Processing Threat Data is Hard, TIP Makes it Easy!

With a threat intelligence platform, security teams can go beyond the cumbersome job of manually sifting through unstructured data and enhance the analysis of potential threats by automating the extraction of various threat indicators and attack patterns from unstructured documents. Other capabilities include:


Threat Data Normalization

A threat intelligence platform (TIP) delivers meaningful and actionable intelligence by automatically ingesting and normalizing data from both internal and external sources. Typically STIX format is followed to standardize the unstructured threat data so that it can be consumed, analyzed, shared, or actioned easily. Within the STIX framework, each piece of threat information is categorized under specific attributes that are easily understood by both security tools and technologies that support it. A modern-day TIP comes with format-agnostic capabilities that enable the conversion of structured and unstructured information to various formats, such as STIX 1.x/2.0, XML, MAEC, YARA, MISP, CSV, PDF, JSON, OpenIOC, Email, and CybOX. This streamlines and enhances the analysis, enrichment, correlation, and dissemination/sharing activities in the threat intelligence lifecycle


Enrichment and Deduplication

Threat intelligence platform integrates with several trusted search engine services such as Shodan, VirusTotal, and WHOIS to enrich different types of IOCs such as hash values, IP addresses, domain names, network artifacts, tools, and tactics, techniques and procedures (TTPs), host artifacts used by attackers. This removes irrelevant and duplicate threat indicators and fosters quick and efficient correlation to disseminate valuable cyber threat intelligence. In addition to leveraging trusted external sources, a top-notch threat intelligence platform enables the enrichment of IOCs from internal threat intel feeds. Eventually, security teams can determine the confidence score of the IOCs and prioritize taking action on related intelligence. Based on the confidence score, a modern threat intelligence platform can triage several response actions such as blocking IOCs on internally-deployed security tools or adding them to the watchlist of a SIEM platform.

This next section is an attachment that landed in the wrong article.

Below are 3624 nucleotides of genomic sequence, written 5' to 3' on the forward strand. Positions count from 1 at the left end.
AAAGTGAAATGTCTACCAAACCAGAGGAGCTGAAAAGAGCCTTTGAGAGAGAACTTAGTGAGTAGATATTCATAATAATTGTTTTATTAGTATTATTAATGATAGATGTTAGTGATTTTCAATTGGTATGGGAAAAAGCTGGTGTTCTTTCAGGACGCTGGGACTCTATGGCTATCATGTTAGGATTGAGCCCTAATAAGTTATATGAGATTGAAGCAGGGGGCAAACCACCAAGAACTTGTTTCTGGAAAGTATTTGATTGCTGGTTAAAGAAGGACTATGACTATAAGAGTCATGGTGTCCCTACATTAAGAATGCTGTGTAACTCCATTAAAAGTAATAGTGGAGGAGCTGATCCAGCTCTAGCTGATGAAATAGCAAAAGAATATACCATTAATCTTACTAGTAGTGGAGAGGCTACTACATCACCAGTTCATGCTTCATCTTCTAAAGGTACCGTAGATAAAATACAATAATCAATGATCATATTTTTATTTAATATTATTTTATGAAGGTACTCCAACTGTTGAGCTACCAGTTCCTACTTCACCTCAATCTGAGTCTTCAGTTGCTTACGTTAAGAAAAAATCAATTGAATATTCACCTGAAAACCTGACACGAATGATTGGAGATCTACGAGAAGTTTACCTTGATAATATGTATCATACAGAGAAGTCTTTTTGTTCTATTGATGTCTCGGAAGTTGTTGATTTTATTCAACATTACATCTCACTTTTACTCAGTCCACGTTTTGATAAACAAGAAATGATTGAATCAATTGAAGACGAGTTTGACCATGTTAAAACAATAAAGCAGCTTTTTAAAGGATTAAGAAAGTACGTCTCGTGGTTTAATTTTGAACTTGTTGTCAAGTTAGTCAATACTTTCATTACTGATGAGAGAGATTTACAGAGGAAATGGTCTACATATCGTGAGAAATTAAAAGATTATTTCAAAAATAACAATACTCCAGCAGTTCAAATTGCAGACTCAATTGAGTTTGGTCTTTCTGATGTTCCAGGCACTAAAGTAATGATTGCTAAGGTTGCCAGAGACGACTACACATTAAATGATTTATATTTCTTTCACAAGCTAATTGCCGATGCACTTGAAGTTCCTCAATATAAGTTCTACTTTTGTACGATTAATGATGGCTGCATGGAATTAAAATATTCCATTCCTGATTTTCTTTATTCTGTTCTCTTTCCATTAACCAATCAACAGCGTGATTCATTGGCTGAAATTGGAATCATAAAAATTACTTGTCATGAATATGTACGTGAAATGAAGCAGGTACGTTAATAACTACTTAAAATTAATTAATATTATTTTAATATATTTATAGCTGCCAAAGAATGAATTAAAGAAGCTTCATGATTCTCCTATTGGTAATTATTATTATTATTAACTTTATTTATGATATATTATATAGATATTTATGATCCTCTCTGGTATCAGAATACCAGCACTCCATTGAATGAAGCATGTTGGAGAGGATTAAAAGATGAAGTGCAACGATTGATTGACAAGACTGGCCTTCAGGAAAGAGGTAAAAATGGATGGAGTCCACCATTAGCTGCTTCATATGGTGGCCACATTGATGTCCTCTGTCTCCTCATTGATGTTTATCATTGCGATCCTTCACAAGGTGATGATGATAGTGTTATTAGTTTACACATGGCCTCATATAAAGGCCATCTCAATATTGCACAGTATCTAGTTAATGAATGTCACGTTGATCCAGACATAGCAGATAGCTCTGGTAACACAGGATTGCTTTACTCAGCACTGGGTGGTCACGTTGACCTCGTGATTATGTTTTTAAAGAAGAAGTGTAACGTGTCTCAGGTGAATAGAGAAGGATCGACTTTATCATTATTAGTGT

The Bottom line

Data and intelligence are two different things. In today’s world, organizations are overwhelmed with a large amount of threat data. This data is often unstructured and almost represents a simple declaration of facts such as an IP address or a malicious domain address. However, these facts are not enough to drive meaningful threat intelligence. To arrive at actionable threat intelligence, data must be processed, enriched, and correlated to provide relevant information that, when given additional analysis and context, can be used to execute effective mitigation actions against cyber threats. Cyware Threat Intelligence eXchange (CTIX) is one of the advanced threat intelligence platforms that helps security teams derive actionable threat intelligence by fully automating the ingestion, normalization, processing, and enrichment of threat data. The unique capability of the CTIX lies in the way it interacts with large volumes of multi-source and multi-format threat intel and processes it to deliver the threat intelligence in a format that is needed to perform advanced threat analysis and investigations and prioritize threat response. Moreover, the format-agnostic threat intelligence ingestion capability of CTIX enables the conversion of unstructured information to various formats, such as STIX 1.x/2.0, XML, MAEC, YARA, MISP, CSV, PDF, JSON, OpenIOC, Email, and CybOX. This streamlines the analysis process of security teams whilst facilitating them to prioritize the response action depending on the severity of a threat/incident.

To learn more about how Cyware’s CTIX processes threat intelligence from unstructured threat data, book a free demo